Tuesday, May 30, 2006

Greensboro Truth and Reconciliation Commission Final Report

The Greensboro Truth and Reconciliation Commission (GTRC) released its final report on 25 May 2006. According to ICTJ, "The Commission—a grassroots, democratic initiative and the first of its kind in the United States—found that the Greensboro Police Department had been negligent, had recklessly disregarded public safety, and had contributed to official attempts to deceive the public about the tragic events of November 3, 1979". To read the full report visit the GTRC Website.

Friday, May 26, 2006

The meaning of money

There is something about money I do not get. I understand bartering. Two people exchange things that have roughly equal value. But modern money as a concept makes little sense. Milton Friedman, in Money Mischief, writes that money, as we know it, has no intrinsic value and what gives it value is that it is used for exchange. He goes on to say that the value is what we attribute to it, and all money is ‘credit’ money, a contractual IOU for an incomplete exchange. As Aristotle said, the value of money is “derived not from nature, but from law”.

So money is made by the meaning we give it yet, at the same time, it apparently makes the world go around. If you do not have it, your life can be miserable. Nevertheless, money or, to be precise, currency, which is the physical embodiment of the idea of money, cannot buy happiness – only a new iPod or a fridge. But the more money one is talking about the less concrete the notion gets. Bill Gates, for example, is apparently worth $27-billion, but he does not have $27-billion dollars in the same way a person has 1 000 cattle.

He is a rich man with jets and houses but, mainly, he has more IOUs than the rest of us. His bank does not have a vault with $27- billion crisp $100 bills in it, ready for Bill to dive into whenever the urge takes him.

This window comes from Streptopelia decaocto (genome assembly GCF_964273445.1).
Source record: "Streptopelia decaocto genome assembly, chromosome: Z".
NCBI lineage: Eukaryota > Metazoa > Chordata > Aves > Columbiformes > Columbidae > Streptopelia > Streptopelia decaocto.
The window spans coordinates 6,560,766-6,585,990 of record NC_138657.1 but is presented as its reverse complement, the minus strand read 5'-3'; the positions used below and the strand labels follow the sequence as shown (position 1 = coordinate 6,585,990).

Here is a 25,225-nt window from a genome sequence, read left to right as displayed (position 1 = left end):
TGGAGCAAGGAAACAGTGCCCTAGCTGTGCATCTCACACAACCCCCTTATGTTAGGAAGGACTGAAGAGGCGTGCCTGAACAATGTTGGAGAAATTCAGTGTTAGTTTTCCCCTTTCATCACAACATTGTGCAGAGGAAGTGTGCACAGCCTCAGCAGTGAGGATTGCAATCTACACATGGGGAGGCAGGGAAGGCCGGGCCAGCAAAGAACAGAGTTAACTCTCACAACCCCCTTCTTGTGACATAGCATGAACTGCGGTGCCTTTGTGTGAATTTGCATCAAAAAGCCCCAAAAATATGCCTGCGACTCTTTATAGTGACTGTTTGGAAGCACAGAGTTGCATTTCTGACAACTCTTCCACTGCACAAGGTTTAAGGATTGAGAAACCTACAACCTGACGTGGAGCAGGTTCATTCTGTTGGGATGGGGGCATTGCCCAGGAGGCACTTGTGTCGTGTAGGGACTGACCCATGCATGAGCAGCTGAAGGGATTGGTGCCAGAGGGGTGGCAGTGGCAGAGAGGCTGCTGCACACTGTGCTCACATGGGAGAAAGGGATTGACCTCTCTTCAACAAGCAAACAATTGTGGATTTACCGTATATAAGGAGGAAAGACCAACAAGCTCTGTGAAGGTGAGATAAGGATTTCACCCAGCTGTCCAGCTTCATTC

Governments have enormous amounts of unseen money. At a government level, finance is based on promises and IOUs. It is about shuffling budgets of virtual money and meeting obligations. These obligations boil down to where they want to commit make- believe dosh. These choices can have tragic and visible consequences.

Money means different things to different people. I recall working with a community group in South Africa and discussing a grant to support people around the truth commission. One community member commented: “We have been thinking that we don’t want to use the money for that – rather, we want to share the grant out between us.” The group would have preferred an instant R500 each rather than a long-term, less tangible benefit. Money as a thing, or at least the objects R500 could buy when you are poor, was more important. The man had a point, but the donor would have seen it differently. Donor and grantee had conflicting desired outcomes. But what determines these outcomes? Who controls these fantasy purse strings? A recent report in the UK claimed that lack of resources in the security services led to the London bombings last year. But at the same time the country spends £3-billion a year on the occupation of Iraq. The US government finds $100-billion a year for its Iraq folly. When the amounts of money get this astronomical, the meaning of the money becomes even more ephemeral. The only way to make sense of it is to break figures down into numbers we think we can compute. My calculations go like this: the UK and US governments are spending roughly $110-billion a year in Iraq. This is five times the gross domestic product (GDP) of Mozambique and is the equivalent of about 20% of the annual GDP of South Africa.

But even more staggering is that the money invested in making this war is more than the Iraqi GDP, estimated at $97-billion in 2005. Does this incredible statistic make sense to anyone? I once met a businessperson who told me he owed his bank half a million pounds, or R5-million. I remember thinking he was the only person I knew who was rich enough to be half a million pounds in debt. Does that make sense to anyone? Answers on a postcard, please.